COHABITATION AWARENESS WEEK

27 NOVEMBER TO 1 DECEMBER 2017

The myth of common law husband and wife

Cohabiting couples are the fastest growing family group in the UK with over 3 million couples and this is set to increase. Yet the law simply has not kept pace with the changing social environment.

As a family lawyer I am regularly approached by people who have lived together for many years, often with children and believe that they have common law rights. The truth is that there is little protection for unmarried couples. A woman who has lived with a man and perhaps even had children can find that on separation she has nothing, and the man is able to walk away free of responsibilities apart from child maintenance.  It is extremely difficult to claim any share of a family home without some legal ownership of it.

Whereas for married couples, the law protects them and allows each to apply for a share of the marital assets, spousal maintenance where appropriate, and potentially a share of the other’s pension provision, the same cannot be said of unmarried couples and many simply do not realise this. For a wife who gives up work to raise a family and support the household allowing the husband to continue to build his career, the law recognises that contribution but an unmarried woman in the same situation is left only with what she personally owns.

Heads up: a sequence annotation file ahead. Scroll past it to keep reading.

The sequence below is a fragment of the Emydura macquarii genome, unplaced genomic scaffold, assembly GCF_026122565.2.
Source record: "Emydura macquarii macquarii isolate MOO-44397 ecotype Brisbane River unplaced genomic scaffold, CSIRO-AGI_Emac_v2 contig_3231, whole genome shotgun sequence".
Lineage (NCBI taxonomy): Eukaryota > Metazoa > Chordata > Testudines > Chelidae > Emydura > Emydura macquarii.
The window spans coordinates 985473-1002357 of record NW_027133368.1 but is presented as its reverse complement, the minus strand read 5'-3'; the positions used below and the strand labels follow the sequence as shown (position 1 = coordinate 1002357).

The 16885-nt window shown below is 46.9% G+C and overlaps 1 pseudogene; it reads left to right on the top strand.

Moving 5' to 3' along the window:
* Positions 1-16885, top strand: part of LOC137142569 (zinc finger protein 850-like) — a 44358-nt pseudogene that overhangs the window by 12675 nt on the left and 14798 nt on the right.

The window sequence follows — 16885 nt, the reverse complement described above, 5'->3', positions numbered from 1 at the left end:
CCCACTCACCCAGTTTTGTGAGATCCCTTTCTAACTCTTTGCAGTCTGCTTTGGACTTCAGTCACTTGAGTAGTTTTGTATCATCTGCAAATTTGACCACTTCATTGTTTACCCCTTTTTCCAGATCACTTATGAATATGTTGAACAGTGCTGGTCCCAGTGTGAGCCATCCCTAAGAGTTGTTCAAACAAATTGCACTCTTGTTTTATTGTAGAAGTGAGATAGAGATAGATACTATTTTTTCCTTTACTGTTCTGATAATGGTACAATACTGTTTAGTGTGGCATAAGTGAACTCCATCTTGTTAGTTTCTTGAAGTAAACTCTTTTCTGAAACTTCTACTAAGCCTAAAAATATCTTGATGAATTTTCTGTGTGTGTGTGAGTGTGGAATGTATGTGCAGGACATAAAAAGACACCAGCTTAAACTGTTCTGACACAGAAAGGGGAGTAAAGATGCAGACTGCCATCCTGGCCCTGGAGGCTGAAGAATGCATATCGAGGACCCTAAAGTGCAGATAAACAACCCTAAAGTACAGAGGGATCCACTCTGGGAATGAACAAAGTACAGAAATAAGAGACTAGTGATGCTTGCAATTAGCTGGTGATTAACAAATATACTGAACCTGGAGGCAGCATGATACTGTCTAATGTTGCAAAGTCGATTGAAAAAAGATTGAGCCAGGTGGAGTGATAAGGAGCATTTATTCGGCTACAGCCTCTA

Unsatisfactory? Highly. Of more concern is the fact that so many people in this situation are in ignorance of their lack of rights and consequential vulnerability.

Consider the situation where a married man dies intestate. However his wife still benefits from his estate. But consider a cohabiting couple in the same situation. He dies, and unless he has a will providing for the other partner, she gets nothing.

What can you do to prevent this unfairness?

At the outset of a relationship it is recommended that the couple enter into a cohabitation agreement also known as a living together agreement. This can set out what should happen in the event of a breakdown of a relationship as well as detailing arrangements for day to day expenditure if wished. If buying a property, then you need to take legal advice on the best way to own that property, and that may involve entering into a declaration of trust, which shows how the property should be divided on sale. This can provide for unequal contributions. If you are already living together and don’t have an agreement it is not too late. You can still enter into an agreement, and so provide yourselves with peace of mind in the event of a future separation. It may seem unromantic, but set against the invidious position you could find yourself in without one, then it is worth it.

Likewise, consider having wills drawn up. That way you can plan to protect the survivor in the event of the first death. It is a simple and cost effective way to again gain peace of mind.

In the meantime, Resolution, an association of family lawyers who believe in a constructive and non confrontational way to resolve family matters are campaigning for a change in the law regarding cohabitants. They are holding a Cohabitation Awareness week from 27th November to 1 December. The Law Commission recommended affording rights to cohabiting couples in 2007 and yet 10 years later, nothing has changed.  Resolution is calling for the Government to review those changes but until that happens cohabitants beware and take steps to protect you and your family!

For more information or a consultation tailored to your individual circumstances, contact Janice Leyland on 01905 730450 or email jleyland@thursfields.co.uk

Janice is a member of Resolution.

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